KID-Systeme GmbH confirms it is supporting Airbus’ new linefit W-IFE solution by providing the wireless hardware for the ALNA-Open Software Platform. This positions KID-Systeme — a wholly-owned subsidiary of Airbus which operates as an independent company — to secure new contracts for its SKYfi-branded retrofit offering as and when linefit customers seek commonality for in-service aircraft.
To be clear, KID-Systeme is not a content or software provider. It worked with Airbus to pioneer the linefit Airline Network Architecture (ALNA) for inflight connectivity in 2007. Airbus recently started allowing airlines to effectively take the onboard wireless part of ALNA for content streaming. So now, KID-Systeme’s hardware is also being used for ALNA-OSP, the backbone of Airbus’ new linefit W-IFE solution.
As such, KID-Systeme will not participate in ALNA-OSP in the same way that, say, Bluebox Aviation Systems and other subscribers of the new OSP program will participate. “We are the enabler for all software providers and suppliers to get on a state-of-the-art, proven and reliable linefit solution with their products,” confirmed KID-Systeme director of marketing and strategy Matthias Zachäus and product manager Andreas Fuchs. The linefit W-IFE solution will initially be available for A320 and A330 family aircraft.
Given KID-Systeme’s favorable positioning, its SKIfi hardware stands to benefit in the retrofit market. To date, SKIfi has secured “several hundreds of installations worldwide through leading aircraft manufacturers including Airbus and Boeing”, according to KID-Systeme’s online marketing materials.
But Zachäus and Fuchs confirm to Runway Girl Network that the “complete marketing and sales activities” around Airbus’ linefit W-IFE “are beneficial, especially when we are talking about mixed fleets and fleet commonality. The hardware and basic software are ideal for creating a unique product and brand appearance for the airline, due to the autonomy of the software solution.”
They see this autonomy as a differentiator in the retrofit market, especially as wireless IFE is seeing fresh momentum amid the COVID-19 crisis. Asked what type of interest the firm is fielding for SKYfi during the pandemic, the two executives said:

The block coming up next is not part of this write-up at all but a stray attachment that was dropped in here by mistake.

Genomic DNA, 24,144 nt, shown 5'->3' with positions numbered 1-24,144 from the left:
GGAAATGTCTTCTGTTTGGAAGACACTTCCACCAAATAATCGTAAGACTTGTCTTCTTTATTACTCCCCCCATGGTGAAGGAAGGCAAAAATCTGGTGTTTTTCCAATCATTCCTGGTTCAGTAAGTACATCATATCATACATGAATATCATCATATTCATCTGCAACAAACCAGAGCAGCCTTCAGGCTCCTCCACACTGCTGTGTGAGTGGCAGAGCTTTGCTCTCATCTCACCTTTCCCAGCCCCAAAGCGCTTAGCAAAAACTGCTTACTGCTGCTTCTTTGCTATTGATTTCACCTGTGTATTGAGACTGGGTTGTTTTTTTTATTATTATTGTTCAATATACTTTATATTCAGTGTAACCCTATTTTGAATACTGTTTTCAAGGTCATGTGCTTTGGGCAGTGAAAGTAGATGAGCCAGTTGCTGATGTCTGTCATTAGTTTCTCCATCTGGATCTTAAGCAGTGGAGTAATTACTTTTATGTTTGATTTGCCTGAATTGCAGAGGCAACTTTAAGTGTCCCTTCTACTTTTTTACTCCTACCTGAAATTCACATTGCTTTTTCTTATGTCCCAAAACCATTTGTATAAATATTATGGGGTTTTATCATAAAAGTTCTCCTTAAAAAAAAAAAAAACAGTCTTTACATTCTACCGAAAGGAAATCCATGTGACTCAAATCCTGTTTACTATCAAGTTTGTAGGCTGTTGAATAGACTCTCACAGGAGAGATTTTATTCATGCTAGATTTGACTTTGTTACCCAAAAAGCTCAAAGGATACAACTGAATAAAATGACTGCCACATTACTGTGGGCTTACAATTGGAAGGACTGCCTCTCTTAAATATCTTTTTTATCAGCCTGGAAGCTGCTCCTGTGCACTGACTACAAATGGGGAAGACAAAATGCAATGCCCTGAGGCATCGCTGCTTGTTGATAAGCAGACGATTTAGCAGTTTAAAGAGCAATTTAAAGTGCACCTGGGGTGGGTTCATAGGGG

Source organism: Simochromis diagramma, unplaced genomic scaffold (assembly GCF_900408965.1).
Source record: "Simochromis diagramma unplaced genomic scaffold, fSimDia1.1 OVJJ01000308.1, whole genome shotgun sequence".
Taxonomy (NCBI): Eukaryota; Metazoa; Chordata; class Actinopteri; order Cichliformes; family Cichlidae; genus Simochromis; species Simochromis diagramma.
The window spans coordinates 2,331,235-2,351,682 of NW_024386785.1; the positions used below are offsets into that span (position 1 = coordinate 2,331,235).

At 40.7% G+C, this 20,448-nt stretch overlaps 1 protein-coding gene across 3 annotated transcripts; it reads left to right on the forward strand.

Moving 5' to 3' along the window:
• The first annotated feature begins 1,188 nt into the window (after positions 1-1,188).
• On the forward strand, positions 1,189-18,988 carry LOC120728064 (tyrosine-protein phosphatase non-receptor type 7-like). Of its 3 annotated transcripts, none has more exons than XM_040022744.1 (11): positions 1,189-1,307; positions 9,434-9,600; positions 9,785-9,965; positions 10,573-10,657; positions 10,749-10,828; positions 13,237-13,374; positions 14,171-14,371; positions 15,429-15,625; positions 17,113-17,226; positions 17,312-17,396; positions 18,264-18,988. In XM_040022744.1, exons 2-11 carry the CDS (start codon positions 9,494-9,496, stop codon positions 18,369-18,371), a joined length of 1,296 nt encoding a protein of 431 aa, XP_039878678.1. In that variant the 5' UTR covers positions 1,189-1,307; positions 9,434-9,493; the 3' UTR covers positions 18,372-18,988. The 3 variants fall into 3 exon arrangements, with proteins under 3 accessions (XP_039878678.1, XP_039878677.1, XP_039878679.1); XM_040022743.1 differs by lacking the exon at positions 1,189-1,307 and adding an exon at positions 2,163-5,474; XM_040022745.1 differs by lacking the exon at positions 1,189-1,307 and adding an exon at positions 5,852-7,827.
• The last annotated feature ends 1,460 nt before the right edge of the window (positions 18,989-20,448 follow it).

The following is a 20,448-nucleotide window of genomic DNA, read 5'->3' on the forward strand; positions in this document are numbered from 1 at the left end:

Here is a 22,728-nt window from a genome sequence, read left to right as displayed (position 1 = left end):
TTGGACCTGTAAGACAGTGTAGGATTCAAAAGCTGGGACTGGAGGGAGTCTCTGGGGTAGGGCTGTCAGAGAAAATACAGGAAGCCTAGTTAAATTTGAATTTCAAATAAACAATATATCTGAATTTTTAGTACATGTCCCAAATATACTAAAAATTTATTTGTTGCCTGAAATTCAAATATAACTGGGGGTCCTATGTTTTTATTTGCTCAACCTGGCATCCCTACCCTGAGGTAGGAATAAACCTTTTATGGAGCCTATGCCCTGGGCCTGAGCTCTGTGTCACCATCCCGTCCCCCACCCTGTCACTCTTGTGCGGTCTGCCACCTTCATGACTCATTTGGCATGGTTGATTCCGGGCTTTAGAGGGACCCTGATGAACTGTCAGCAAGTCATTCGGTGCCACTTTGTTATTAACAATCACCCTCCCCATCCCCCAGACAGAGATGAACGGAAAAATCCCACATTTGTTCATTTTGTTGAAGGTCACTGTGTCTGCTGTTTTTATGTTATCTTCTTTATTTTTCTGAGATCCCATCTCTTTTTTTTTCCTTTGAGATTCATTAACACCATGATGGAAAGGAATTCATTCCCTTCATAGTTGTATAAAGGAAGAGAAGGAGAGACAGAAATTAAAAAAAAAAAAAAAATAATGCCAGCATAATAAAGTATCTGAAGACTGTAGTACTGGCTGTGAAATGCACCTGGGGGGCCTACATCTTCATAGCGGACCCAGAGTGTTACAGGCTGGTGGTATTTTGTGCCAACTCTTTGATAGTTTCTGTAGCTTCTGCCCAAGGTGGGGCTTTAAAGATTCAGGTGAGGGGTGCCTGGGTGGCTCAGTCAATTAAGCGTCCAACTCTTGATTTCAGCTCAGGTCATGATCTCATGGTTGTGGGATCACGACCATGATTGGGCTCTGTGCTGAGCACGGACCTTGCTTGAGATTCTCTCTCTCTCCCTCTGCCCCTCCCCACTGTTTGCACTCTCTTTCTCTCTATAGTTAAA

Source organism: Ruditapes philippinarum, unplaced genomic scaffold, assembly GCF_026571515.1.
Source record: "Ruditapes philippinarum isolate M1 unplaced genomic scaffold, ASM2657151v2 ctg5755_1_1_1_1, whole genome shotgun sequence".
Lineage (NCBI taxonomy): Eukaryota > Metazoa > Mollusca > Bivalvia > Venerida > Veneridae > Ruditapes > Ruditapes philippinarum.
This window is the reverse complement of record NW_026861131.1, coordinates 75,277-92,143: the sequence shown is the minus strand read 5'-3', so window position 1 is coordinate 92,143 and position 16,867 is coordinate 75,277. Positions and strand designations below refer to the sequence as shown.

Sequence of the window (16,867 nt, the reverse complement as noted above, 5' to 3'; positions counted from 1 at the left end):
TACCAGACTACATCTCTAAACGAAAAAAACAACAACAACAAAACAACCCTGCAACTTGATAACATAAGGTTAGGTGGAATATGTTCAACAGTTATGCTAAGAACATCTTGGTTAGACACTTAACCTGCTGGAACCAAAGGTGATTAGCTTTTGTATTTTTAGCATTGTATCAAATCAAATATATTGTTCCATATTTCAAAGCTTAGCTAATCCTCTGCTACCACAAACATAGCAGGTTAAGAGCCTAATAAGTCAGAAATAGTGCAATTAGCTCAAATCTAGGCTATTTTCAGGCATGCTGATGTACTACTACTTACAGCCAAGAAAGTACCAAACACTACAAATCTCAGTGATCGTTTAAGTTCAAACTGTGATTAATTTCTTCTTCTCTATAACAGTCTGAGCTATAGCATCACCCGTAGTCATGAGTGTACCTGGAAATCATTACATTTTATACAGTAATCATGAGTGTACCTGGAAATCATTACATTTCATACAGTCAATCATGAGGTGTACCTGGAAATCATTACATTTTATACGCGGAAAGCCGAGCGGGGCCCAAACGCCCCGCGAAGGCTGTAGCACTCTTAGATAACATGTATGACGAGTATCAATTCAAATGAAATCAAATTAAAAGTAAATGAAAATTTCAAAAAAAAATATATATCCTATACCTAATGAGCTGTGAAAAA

SKYfi became an open platform. Our customers can decide with which software they want to implement and through from whom. We are the hardware experts and deliver a product with many interfaces for all applications wanted or needed.
And that is a significant difference to our competitors — the Open Software Platform is an independent platform and flexible hardware solution for Airbus and Embraer linefit or in retrofit – on any other aircraft type.
The Embraer arrangement was announced in 2017. Among KID-Systeme’s rivals, Kontron has long embraced an open source approach. We await word on Boeing’s chosen partner for its new wireless IFE solution, Boeing Digital Direct.
In terms of onboard trends, say the two KID-Systeme executives, “we see the trend to BYOD is increasing. Passengers using their own devices minimizing the ‘touch points’ in the cabin. Therefore, we also acknowledge an amplification of WiFi and connectivity needs in the aircraft cabin. And we see the ancillary revenue providers coming into the market. So, the interest and necessity for an Open Software Platform is present, especially for an independent one like SKYfi.
“Some airlines already have hardware, some don’t. For the inexpensive and flexible integration of content and applications it is indispensable to work with an open product which guarantees maximum freedom at a minimum cost for implementation.”
KID-Systeme is also an in-seat power supplier, duking it out against industry stalwart Astronics Corporation and others in the space. A few years ago, the company tabled a MoneyPower add-on to its existing SKYpower offering to enable airlines to monetize in-seat power.
“We have a lot of discussions with airlines about this solution. We talk about integration and operability. Based on the customer feedback and interest, we hold on to this concept and re-engineer it to offer an even better design. We believe that we will see an increase of ancillary revenue concepts for the passenger cabin during the ramp up after the COVID-19-crisis,” said Zachäus and Fuchs.
Meanwhile, the firm’s solutions for onboard video surveillance — its Cargo Cam and Cabin Cam products — are still on offer, but business is, understandably, seeing a lull: “There is a halting behaviour on the market. We talk about reflections regarding GDPR for example. But the product is ready and we successfully concluded big programs in the past,” they noted.
Featured image credited to istock.com/Leyn
Founder, Editor and Publisher Mary Kirby has covered the aviation industry for over 20 years as both a journalist and an editor. After cutting her teeth at a weekly world airline newsletter, Mary joined Flightglobal in 1999 as a reporter for its real-time news site Air Transport Intelligence. She was promoted to Deputy Editor, Americas… Read More